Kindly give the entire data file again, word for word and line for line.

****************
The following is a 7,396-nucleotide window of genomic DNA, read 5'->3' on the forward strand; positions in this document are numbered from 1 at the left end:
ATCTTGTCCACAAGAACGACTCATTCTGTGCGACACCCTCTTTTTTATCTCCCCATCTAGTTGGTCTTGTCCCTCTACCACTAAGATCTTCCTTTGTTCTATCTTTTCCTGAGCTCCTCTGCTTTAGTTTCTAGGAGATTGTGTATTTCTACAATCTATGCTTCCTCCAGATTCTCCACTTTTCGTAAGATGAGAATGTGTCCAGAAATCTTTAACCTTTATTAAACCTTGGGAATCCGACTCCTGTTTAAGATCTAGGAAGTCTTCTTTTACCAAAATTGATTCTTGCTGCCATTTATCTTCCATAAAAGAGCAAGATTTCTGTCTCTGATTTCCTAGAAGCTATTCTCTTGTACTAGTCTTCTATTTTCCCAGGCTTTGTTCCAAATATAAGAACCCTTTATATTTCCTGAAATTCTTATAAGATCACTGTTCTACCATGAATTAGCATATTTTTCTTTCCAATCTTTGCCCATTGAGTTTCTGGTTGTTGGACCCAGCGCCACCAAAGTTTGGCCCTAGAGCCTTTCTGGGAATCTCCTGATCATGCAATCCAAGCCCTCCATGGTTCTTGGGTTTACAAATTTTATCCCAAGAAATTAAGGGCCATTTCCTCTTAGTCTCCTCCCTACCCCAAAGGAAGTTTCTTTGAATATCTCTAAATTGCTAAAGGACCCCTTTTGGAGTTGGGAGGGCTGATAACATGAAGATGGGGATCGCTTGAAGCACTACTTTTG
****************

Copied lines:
The following is a 7,396-nucleotide window of genomic DNA, read 5'->3' on the forward strand; positions in this document are numbered from 1 at the left end:
ATCTTGTCCACAAGAACGACTCATTCTGTGCGACACCCTCTTTTTTATCTCCCCATCTAGTTGGTCTTGTCCCTCTACCACTAAGATCTTCCTTTGTTCTATCTTTTCCTGAGCTCCTCTGCTTTAGTTTCTAGGAGATTGTGTATTTCTACAATCTATGCTTCCTCCAGATTCTCCACTTTTCGTAAGATGAGAATGTGTCCAGAAATCTTTAACCTTTATTAAACCTTGGGAATCCGACTCCTGTTTAAGATCTAGGAAGTCTTCTTTTACCAAAATTGATTCTTGCTGCCATTTATCTTCCATAAAAGAGCAAGATTTCTGTCTCTGATTTCCTAGAAGCTATTCTCTTGTACTAGTCTTCTATTTTCCCAGGCTTTGTTCCAAATATAAGAACCCTTTATATTTCCTGAAATTCTTATAAGATCACTGTTCTACCATGAATTAGCATATTTTTCTTTCCAATCTTTGCCCATTGAGTTTCTGGTTGTTGGACCCAGCGCCACCAAAGTTTGGCCCTAGAGCCTTTCTGGGAATCTCCTGATCATGCAATCCAAGCCCTCCATGGTTCTTGGGTTTACAAATTTTATCCCAAGAAATTAAGGGCCATTTCCTCTTAGTCTCCTCCCTACCCCAAAGGAAGTTTCTTTGAATATCTCTAAATTGCTAAAGGACCCCTTTTGGAGTTGGGAGGGCTGATAACATGAAGATGGGGATCGCTTGAAGCACTACTTTTG